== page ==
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Pleading After Tellabs

Geoffrey P. Miller

New York University School of Law

April 1, 2008

NYU Law and Economics Research Paper No. 08-16

In Tellabs, Inc. v. Makor Issues & Rights, Ltd., the Supreme Court held that a securities fraud complaint will survive a motion to dismiss only if a reasonable person would deem the inference of [culpable state of mind] cogent and at least as compelling as any opposing inference one could draw from the facts alleged. This paper analyzes how the Tellabs test may be applied, identifies questions left open under the decision, and discusses broader implications of the opinion and the PSLRA. Among other things, the paper suggests that the PSLRA's heightened pleading rules have deformed the motion to dismiss to the point where it now operates in securities fraud cases as a hybrid falling somewhere in between the traditional Rule 12(b)(6) and Rule 56 summary judgment procedures.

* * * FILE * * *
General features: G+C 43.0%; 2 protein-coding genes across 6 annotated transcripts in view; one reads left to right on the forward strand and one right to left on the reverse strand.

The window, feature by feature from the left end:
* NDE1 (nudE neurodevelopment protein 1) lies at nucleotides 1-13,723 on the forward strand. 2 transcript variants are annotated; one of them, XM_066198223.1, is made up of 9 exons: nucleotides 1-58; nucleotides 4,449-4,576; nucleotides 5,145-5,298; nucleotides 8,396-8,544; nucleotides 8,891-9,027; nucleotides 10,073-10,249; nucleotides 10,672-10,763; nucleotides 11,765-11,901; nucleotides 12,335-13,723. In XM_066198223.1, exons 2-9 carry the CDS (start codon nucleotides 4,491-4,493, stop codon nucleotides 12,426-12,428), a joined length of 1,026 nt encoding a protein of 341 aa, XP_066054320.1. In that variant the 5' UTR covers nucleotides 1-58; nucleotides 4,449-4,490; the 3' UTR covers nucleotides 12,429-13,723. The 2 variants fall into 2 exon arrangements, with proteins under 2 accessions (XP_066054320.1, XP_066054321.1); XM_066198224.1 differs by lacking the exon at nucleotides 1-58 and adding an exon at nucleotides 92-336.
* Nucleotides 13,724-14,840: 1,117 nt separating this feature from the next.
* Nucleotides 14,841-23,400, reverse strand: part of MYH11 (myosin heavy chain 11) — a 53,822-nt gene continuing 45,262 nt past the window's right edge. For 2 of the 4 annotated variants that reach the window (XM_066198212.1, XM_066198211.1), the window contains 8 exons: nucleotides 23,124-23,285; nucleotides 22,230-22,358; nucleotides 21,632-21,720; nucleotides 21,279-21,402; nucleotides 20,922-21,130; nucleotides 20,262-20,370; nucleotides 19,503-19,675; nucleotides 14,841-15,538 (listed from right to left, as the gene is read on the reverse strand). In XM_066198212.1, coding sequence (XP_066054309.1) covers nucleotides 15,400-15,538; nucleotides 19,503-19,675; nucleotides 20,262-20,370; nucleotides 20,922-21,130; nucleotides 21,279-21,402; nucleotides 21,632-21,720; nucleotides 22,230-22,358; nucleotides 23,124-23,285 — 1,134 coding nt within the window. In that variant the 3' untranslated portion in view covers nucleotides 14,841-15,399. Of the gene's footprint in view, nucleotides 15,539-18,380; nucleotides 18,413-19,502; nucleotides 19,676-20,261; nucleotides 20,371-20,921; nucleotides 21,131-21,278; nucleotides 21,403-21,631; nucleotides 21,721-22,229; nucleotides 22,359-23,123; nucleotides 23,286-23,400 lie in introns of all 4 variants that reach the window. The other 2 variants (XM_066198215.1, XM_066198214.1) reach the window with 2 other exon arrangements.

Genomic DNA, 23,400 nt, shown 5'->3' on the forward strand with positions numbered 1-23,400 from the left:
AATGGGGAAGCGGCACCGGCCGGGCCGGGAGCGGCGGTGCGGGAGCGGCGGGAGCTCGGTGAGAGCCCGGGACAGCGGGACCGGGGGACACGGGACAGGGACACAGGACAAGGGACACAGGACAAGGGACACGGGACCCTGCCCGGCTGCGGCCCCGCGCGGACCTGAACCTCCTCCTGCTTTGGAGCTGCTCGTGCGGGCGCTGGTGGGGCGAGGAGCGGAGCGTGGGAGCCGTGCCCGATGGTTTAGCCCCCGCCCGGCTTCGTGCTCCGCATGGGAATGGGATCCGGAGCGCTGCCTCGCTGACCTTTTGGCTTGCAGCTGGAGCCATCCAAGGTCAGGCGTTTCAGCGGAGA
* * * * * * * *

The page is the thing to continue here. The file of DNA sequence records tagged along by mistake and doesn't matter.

Number of Pages in PDF File: 35

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Date posted: April 18, 2008 ; Last revised: November 9, 2008

Suggested Citation

Miller, Geoffrey P., Pleading After Tellabs (April 1, 2008). NYU Law and Economics Research Paper No. 08-16. Available at SSRN: https://ssrn.com/abstract=1121396 or http://dx.doi.org/10.2139/ssrn.1121396

Contact Information

Geoffrey P. Miller (Contact Author)
New York University School of Law ( email )
Center for the Study of Central Banks
40 Washington Square South
New York, NY 10012-1099
United States
212-998-6329 (Phone)
212-995-4590 (Fax)

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